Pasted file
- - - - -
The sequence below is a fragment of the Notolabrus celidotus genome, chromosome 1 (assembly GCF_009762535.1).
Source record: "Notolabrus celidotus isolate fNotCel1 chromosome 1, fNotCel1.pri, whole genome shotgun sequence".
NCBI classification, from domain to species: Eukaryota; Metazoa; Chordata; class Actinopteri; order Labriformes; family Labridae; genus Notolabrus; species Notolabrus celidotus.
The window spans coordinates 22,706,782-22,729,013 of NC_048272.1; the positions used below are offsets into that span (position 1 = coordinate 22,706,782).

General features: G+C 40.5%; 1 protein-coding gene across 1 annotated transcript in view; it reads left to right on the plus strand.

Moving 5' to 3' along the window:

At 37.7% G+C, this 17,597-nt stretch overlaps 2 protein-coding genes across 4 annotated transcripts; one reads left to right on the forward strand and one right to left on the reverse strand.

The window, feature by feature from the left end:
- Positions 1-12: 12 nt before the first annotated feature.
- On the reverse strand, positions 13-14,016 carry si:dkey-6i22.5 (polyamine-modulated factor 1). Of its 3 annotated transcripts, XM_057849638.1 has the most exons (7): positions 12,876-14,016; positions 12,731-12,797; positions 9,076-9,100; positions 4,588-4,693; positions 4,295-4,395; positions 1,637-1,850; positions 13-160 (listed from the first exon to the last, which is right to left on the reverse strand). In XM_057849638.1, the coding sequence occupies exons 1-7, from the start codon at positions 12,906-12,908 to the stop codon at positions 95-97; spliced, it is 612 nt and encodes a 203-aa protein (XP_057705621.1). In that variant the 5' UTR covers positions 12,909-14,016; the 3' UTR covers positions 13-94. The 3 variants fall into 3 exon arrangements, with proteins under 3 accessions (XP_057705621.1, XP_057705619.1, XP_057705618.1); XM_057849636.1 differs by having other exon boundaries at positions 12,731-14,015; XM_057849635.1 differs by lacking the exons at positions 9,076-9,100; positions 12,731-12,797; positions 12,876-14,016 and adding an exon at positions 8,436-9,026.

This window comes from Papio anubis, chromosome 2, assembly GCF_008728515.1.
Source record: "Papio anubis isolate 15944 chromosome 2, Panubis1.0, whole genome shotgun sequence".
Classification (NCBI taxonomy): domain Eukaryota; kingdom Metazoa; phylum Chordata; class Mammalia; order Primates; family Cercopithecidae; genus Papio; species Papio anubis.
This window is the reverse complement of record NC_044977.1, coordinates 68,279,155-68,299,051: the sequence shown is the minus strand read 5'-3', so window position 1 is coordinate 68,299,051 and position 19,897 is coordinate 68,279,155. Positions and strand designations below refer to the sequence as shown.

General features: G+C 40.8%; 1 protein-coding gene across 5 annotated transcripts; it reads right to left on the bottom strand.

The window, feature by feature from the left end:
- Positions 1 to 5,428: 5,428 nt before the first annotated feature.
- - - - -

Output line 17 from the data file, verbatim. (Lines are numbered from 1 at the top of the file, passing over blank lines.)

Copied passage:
- Positions 1 to 5,428: 5,428 nt before the first annotated feature.